"Twenty-one Love Poems" especially challenges dominant cultural values and discourse while it exemplifies the internally dialogic, self-reflexive motion of Rich's poems. These short poems concern a relationship between two women which prospers but later disintegrates, a love made possible and impossible by the forces "within us and against us, against us and within us." In breaking silences about lesbian sexuality, "(The Floating Poem, Unnumbered)" not only resists being coopted into the heterosexual cultural system it challenges but also resists being systematized even within the structure of "Twenty-one Love Poems." By dialogically resonating or "floating" as a detached signifier of desire throughout the entire collection, the poem keeps the collection from being facilely subsumed into a heterosexual system or being received as a mere trope of that system. Yet, again, the twenty-one poems rely on the readers' recognizing the ideologies associated with heterosexuality and conventional ways of reading against which these love poems position themselves.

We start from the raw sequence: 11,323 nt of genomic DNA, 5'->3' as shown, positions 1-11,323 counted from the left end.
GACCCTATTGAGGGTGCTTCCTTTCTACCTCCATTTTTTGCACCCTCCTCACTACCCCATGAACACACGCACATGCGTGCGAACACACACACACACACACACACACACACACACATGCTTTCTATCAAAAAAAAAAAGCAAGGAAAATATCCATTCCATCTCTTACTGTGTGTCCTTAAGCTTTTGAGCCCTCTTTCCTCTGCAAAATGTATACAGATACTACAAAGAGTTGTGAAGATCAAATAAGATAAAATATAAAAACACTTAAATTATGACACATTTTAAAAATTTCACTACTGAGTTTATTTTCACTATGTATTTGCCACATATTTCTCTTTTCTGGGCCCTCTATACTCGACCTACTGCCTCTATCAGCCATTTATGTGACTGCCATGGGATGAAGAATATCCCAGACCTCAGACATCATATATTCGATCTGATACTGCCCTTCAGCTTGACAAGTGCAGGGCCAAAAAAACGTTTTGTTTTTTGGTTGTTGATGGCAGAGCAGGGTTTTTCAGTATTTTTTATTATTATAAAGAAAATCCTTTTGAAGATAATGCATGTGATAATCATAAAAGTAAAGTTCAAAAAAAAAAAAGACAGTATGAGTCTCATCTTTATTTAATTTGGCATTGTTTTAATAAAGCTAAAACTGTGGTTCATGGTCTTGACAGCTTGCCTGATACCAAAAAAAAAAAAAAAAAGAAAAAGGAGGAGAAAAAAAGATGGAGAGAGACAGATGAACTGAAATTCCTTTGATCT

From The Dream and the Dialogue. Copyright © 1994 by The University of Tennessee Press.